From Maclean’s Magazine:
Five years ago, when I visited Hong Kong on think tank business, almost every politician, civil servant and business person I met emphasized two priorities vis-à-vis the regime in Beijing: How they in Hong Kong wished to retain capitalism and the rule of law.
The comments stood out because I’d never heard a Canadian civil servant or politician express such sentiments. But I recall them now for another reason: Because British influence mattered and positively so, not only in Hong Kong but, I would assert, in Canada.
For Hong Kong, the desire to retain the rule of law and free enterprise are utterly understandable today to anyone who looks across the territories’ border to the crony capitalism and politicized courts in China proper.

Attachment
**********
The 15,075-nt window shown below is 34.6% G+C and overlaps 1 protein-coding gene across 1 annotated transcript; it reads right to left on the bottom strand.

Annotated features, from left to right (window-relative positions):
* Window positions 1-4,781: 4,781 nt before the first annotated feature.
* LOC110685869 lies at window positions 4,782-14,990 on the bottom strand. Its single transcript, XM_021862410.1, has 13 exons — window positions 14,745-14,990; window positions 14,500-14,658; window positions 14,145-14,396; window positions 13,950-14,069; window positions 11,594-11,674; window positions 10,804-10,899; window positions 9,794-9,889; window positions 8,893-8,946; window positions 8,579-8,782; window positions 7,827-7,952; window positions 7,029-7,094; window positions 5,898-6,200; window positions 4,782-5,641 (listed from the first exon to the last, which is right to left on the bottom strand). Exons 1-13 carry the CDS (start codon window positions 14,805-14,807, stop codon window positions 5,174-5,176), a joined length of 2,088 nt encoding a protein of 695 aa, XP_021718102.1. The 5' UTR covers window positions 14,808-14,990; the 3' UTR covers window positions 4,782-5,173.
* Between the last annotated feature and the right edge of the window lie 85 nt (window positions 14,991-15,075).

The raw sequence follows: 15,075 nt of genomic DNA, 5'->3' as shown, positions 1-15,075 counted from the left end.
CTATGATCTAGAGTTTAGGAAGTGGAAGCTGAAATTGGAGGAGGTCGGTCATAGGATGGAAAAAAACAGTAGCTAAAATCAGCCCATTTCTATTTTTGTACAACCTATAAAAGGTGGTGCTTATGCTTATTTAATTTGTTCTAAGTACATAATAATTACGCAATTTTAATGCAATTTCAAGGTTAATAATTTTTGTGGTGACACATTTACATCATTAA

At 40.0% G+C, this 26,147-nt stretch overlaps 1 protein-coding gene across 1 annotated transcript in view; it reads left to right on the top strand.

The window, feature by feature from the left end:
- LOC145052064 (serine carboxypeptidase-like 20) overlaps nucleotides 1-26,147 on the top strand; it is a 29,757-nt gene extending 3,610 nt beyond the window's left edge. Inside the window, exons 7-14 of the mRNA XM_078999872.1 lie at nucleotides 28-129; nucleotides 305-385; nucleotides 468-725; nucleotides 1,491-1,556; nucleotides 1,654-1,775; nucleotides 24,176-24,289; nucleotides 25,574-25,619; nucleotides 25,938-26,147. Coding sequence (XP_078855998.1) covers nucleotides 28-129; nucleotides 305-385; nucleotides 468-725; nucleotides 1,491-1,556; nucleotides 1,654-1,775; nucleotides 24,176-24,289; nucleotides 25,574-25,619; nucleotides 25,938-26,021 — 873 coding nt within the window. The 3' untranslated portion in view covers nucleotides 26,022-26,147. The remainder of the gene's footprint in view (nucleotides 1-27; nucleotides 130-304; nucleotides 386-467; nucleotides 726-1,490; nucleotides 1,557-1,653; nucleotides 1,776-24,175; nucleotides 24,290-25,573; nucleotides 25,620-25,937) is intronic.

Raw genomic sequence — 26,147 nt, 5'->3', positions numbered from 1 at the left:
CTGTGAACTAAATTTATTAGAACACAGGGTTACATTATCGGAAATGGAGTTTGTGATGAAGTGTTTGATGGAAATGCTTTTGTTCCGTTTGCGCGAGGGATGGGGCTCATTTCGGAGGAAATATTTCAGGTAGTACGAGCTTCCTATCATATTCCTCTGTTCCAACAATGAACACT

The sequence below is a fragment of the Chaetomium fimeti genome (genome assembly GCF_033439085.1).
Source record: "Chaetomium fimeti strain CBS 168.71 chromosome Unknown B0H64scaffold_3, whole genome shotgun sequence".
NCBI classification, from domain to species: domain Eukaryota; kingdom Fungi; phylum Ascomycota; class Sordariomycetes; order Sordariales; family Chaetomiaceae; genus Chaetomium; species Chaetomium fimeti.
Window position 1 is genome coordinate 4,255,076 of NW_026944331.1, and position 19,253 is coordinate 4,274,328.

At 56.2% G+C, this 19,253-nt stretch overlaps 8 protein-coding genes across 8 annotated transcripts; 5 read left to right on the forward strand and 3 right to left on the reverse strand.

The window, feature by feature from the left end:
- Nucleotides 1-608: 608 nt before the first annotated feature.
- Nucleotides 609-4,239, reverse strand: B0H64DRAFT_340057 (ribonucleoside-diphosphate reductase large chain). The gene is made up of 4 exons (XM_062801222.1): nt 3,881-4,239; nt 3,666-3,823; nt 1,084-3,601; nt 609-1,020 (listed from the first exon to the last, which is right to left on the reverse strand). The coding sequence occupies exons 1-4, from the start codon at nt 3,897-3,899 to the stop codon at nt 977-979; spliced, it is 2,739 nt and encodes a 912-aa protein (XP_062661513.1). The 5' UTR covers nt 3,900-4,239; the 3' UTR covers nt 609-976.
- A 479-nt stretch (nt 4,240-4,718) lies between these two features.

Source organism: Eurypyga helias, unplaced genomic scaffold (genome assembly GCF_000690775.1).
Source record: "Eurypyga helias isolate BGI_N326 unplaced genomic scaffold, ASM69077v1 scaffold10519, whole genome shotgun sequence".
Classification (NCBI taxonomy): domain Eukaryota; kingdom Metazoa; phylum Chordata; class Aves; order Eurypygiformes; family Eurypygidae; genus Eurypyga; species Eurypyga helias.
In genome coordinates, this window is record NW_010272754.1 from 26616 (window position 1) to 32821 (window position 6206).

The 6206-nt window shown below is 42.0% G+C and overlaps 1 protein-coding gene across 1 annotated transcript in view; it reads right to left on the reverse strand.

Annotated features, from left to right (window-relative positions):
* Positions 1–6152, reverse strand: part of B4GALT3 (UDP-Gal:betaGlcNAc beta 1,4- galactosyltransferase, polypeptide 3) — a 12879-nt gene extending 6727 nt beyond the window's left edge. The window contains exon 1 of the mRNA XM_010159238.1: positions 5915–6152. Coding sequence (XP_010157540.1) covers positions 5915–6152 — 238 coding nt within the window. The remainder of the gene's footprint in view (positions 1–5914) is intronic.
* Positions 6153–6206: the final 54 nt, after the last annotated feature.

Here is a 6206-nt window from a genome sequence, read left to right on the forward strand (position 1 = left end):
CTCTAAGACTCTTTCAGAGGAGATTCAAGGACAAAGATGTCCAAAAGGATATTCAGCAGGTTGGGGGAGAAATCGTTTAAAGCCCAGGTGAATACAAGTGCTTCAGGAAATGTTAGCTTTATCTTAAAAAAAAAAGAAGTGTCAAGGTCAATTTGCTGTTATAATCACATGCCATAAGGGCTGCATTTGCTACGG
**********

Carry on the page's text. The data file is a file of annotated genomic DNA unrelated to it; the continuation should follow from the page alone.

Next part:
But the mostly beneficial British presence between 1841 and 1997 is also worth recalling given what Hong Kong escaped under British governance: China’s turmoil, civil war, communist insurrection and then murderous Mao-Tse Tung policies. In short, the population of Hong Kong was spared the worst excesses of what twentieth-century China endured while the United Kingdom governed the territory and until July 1, 1997.
By coincidence, July 1 was not only the 20th anniversary of the British handover of Hong Kong to China but was, of course, the 150th anniversary of Confederation in Canada. Regrettably, there was a plethora of hand-wringing commentary that doubted and outright damned Canada’s birthday as not worth celebrating. I take a very different view: That Canada and her British heritage are infinitely valuable and worth every birthday candle that can be lit.
Be it Hong Kong or Canada, three British influences should be recalled and celebrated: The emphasis on free economies, free peoples and intellectual freedom.
Read the whole thing.